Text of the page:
Friday, April 11, 2014

Corporate Training in India: Reimagine L&D

I have had several conversations with Learning and Development managers in large companies in India, primarily in an attempt to get them to adopt the Global Business Professional credentials that we have developed. These interactions present me with some insights what the Indian Learning and Development community is doing, and re-ignite an old discussion about the need to re-imagine the profession in India.

Indeed, in most cases in my experience, Learning and Development is a non-strategic function in the Indian companies, an extension of Human Resources. The Learning and Development Manager, who, despite his/her title, mostly a junior operative, engaged in functions such as induction training and compliance related work, traditionally HR domains. Whether the company is focused on 'inner market', where Indian companies in most sectors enjoy a level of protection, or export-led, which is far more competitive, does not seem to matter such. The IT Services companies that I end up talking to are more often than not engaged in body-shopping, the business of getting low-cost operators to do various jobs for Western customers, and their priorities are mostly defined by the minimum required by the operating standards set by regulators, customers or standards organisation. In summary, strategy is not one of their main concerns.

This is indeed not atypical, and I shall find the same in many British organisations too. However, one L&D manager offered me a different reason for the profession's focus than what I imagined by default: It is, indeed, the turnover of staff. I am told that most Indian companies are struggling not just to find good staff but also to retain them. Asked whether learning and development can serve as a retention tool, the person I was speaking to was emphatic that it won't.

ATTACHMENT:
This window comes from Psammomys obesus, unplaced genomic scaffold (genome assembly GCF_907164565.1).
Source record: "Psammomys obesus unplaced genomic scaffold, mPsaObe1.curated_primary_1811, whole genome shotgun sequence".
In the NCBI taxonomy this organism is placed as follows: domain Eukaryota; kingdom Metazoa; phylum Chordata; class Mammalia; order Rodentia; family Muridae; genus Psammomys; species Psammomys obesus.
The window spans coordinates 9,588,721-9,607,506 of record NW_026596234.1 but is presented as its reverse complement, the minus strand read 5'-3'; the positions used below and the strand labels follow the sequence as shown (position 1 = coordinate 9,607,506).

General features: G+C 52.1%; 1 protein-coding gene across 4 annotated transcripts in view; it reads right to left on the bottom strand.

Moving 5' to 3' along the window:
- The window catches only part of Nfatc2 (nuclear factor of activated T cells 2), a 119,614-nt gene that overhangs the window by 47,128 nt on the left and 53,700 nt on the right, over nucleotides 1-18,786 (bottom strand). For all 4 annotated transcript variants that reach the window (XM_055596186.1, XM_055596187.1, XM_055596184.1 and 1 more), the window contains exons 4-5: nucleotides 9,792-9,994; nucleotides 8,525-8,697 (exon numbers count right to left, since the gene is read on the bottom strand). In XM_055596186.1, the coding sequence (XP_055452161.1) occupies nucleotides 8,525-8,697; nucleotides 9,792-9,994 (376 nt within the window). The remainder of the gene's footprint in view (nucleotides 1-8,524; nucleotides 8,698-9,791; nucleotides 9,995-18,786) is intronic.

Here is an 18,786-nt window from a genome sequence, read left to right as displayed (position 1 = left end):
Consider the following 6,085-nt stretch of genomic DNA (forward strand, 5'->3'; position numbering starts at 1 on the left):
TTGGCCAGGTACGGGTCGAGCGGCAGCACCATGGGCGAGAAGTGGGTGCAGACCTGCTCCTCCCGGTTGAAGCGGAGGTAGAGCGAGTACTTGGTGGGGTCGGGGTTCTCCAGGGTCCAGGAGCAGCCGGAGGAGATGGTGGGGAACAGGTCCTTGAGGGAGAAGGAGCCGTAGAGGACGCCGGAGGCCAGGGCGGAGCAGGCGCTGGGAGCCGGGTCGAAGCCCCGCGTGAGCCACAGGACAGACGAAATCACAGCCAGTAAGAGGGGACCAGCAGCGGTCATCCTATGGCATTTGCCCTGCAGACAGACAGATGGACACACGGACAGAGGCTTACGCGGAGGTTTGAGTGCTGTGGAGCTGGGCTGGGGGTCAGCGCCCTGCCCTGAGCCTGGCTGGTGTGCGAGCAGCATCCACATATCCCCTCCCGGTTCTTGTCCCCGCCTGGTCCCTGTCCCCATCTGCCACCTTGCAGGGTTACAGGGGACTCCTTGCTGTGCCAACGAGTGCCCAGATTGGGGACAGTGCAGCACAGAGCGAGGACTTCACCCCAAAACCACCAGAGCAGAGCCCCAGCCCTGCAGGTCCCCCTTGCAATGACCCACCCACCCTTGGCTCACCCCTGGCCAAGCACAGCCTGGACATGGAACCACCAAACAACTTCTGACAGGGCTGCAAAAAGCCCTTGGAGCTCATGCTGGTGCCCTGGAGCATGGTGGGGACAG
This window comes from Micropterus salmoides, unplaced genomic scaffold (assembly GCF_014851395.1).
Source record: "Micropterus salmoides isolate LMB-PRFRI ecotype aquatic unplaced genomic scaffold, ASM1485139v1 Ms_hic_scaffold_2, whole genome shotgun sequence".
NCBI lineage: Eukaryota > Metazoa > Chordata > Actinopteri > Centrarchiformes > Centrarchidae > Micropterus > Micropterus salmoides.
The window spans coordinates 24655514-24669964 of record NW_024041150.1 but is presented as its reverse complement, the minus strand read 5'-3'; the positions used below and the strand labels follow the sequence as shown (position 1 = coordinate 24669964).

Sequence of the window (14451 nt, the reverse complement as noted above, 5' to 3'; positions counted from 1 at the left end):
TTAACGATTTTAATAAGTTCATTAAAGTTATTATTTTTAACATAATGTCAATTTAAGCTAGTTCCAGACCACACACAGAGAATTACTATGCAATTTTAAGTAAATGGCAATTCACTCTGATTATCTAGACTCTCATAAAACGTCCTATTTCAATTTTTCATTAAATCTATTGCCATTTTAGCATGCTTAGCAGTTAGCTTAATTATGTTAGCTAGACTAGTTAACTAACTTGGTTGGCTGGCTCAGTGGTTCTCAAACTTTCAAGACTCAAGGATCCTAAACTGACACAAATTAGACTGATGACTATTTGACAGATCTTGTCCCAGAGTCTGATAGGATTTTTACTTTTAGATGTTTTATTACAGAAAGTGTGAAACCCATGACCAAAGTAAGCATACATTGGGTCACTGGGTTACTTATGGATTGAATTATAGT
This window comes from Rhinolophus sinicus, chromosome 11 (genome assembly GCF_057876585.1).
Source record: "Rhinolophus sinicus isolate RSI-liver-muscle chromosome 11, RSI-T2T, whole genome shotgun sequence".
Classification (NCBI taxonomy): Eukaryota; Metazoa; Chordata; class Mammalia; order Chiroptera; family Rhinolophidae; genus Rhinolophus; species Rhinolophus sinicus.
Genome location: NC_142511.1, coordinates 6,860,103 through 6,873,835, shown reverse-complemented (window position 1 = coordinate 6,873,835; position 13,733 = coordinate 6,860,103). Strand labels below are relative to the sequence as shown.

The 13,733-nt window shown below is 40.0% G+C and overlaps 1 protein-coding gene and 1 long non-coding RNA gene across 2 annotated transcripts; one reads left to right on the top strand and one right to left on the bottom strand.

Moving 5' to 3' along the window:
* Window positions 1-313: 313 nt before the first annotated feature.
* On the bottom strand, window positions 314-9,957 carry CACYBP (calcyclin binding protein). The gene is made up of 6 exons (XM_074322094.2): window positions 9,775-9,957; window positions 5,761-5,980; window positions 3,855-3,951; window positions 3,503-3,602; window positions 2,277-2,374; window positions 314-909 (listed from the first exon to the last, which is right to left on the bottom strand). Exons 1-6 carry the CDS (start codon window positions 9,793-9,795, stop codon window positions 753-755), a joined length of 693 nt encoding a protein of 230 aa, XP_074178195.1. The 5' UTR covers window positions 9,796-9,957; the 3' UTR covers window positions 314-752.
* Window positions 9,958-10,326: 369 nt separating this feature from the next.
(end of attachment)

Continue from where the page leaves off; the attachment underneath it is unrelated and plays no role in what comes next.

While this is an argument many people would be familiar with, the traditional resistance of businesses to train their people because they may leave (against which the argument 'what if you don't train them and they stay' was coined), this may be slightly different. The Indian labour market, precisely because of the shortage of skilled staff, could be quite brutal, and trained employees being lured away is indeed extremely common and extremely frequent. However, this also means that the task of recruitment and induction training is huge, a company employing 200 people is forced to hire at least 10 new staff every month and train them, and even if they employ a full time L&D Manager, that is not because of any strategic reason but simply to cope up with the workload. So, the fact that the L&D Manager does not have the time to engage into something strategic is less sinister than what one would think: They are simply too busy.

The other interesting facet of the L&D profession in India is the prestige that instructional design has among the practitioners. Again, this may be quite common in the US as well as in the UK, among the practitioners of Corporate Learning. But, as in the other example, I gather that the importance of instructional design is perhaps for a different reason than one would assume. The behaviourist focus, when the whole profession is driven by compliance training, is perhaps easily explained, but instructional design is feted, I suspect, because it is an American thing, a true marker for a professionals' exposure to cutting edge. It is therefore not one of the skill sets that an Learning and Development Professional would aim to have: Often, this is the only one. The other competencies, if one must speak that language, may lie in someone else's territory: Competency mapping may be handled by the HR, Strategy may remain firmly in the hands of business heads, knowledge management may oddly sit with the IT.